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Curriculum Intent & Rationale

Chemistry is the study of the composition and properties of matter. It seeks to investigate and explain why substances will react together via chemical reactions. Chemistry overlaps and supports the study of Biology and Physics and is often referred to as the central science.

Chemistry experiment

Our aim is to develop students' skills in carrying out scientific investigations and answering scientific questions, this is rooted in learning scientific theory and conducting a range of practical activities. Our curriculum is designed to build students' skills and knowledge, gradually moving from Year 7 through to the end of Year 13. To begin, students will learn how to carry out investigations, focusing on planning, writing, graph-work and forming conclusions and evaluations, along with how to work safely in a lab. They will use their chemical knowledge to then develop these skills as they progress through our curriculum, along with deepening their knowledge. We envisage our leaving students to be well-rounded scientists who have deep-rooted scientific skills that they are able to apply to new problems which have relevance in the wider world.

Chemistry is taught as a separate subject from Year 7 in our well-equipped specialist laboratories. There is a team of Chemistry staff, including the Subject Leader, who are ably supported by a dedicated team of full time technical staff.

Implementing Our Curriculum

Key Stage 3

During a student’s first two years at the school they will study what all things are made of and how these chemicals come together to form substances used in our day to day lives.

Chemistry investigates the building blocks of materials and how different substances react together. The aim of the Key Stage Three course is to allow pupils to discover how to work scientifically by planning and carrying out experiments, and then, by analysing their findings, to reach logical conclusions.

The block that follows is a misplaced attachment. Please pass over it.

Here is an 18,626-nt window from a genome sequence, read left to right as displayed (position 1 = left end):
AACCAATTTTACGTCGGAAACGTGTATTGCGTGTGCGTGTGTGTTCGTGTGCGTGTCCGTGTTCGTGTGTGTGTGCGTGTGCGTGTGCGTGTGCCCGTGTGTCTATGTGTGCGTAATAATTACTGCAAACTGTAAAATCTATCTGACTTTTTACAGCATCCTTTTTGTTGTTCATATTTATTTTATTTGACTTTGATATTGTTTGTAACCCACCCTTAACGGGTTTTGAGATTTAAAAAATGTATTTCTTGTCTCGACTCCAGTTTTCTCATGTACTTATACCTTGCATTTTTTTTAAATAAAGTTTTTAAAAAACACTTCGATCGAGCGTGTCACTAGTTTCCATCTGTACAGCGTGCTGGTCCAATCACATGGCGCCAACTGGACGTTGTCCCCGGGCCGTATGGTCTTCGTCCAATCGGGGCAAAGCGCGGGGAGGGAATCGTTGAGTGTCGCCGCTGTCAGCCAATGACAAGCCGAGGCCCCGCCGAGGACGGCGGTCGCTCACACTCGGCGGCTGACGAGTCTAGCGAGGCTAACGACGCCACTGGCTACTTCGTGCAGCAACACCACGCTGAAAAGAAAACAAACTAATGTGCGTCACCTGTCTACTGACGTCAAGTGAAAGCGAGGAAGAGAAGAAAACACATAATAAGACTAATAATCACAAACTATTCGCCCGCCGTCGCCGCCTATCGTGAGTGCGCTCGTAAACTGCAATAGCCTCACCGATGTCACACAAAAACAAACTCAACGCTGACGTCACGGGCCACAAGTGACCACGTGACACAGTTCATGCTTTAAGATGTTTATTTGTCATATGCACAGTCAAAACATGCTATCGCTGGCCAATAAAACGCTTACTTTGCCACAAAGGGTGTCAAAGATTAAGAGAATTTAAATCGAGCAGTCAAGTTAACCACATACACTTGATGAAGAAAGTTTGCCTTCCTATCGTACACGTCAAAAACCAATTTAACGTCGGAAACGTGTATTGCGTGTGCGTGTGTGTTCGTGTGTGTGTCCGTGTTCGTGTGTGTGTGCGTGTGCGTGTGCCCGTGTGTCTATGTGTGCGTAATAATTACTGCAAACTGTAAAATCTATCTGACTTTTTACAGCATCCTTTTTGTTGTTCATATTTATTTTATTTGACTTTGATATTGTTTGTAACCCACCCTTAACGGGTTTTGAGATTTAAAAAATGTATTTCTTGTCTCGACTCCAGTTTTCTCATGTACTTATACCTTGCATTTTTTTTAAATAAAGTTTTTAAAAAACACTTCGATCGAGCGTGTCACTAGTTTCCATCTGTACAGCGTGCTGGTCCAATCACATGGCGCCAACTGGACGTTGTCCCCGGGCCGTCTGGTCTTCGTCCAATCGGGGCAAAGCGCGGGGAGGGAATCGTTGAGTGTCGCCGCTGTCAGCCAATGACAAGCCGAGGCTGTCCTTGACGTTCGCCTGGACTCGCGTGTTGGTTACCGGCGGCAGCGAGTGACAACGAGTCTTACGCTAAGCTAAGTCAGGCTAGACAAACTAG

The course begins with an introduction to working as a scientist which focuses on working in laboratory and learning to use specialist equipment such as Bunsen burners. As the course progresses the topics covered will include atoms, elements and compounds, metals and their reactivity, acids and alkalis and separating mixtures.

Our aim is that the students enjoy the subject while developing the skills and knowledge to equip you for learning science at a higher level.

Key Stage 4

For GCSE, we use the AQA GCSE Chemistry Specification which students start working towards during Year 9. The GCSE syllabus includes a basic grounding in important chemical principles and students are encouraged to understand and apply these concepts to new situations.

Practical work plays an important role in Chemistry and students will be encouraged to work safely and independently in the laboratories and to gain experience in handling a wide range of apparatus.

The course is assessed via two written examinations taken at the end of Year 11 which include questions on the practical work they have covered throughout the course.

Key Stage 5

Chemistry is an extremely popular A-level subject which has more than 90 students studying it in each year of the Sixth Form. It is a well-respected and rigorous academic subject which provides many transferable skills for those who study it.

Throughout Year 12 students extend their understanding of topics such as amounts of substance, patterns in the periodic table and equilibria, and are introduced to ideas such as oxidation states and organic mechanisms.

In Year 13, the course builds on this foundation by extending the students ideas about organic, inorganic and physical chemistry.

It is a practical subject and throughout both years the students develop an array of skills based on the experiments completed in class.

At the end of Year 13, students will sit three written examinations which make up 100% of their final mark.  Approximately 15% of the total A-level marks available are focused on practical skills, and all students will be required to complete 12 key practical activities throughout the two-year course.

All Year 12 chemists can apply to attend lectures at the University of Birmingham to extend their wider knowledge of the subject and allow them the opportunity to hear some extremely well-respected speakers. Our students can also choose to participate in the Cambridge Chemistry Challenge and the Chemistry Olympiad, both consist of a written paper set to spark interest in the subject and provide challenge for the brightest pupils.

The department endeavours to provide both support and challenge for students at every key stage. We offer a variety of extra-curricular opportunities from Year 12 lectures, the Key Stage Four Chemistry Quiz and the Salters Chemistry festival for Year 8 students. There is also a plethora of supportive measures in place to enable each student to enjoy and access the subject fully. These include weekly workshops with staff and Year 13 subject champions and specific smaller sessions for students studying for external examinations.

Curriculum Maps

Chemistry lab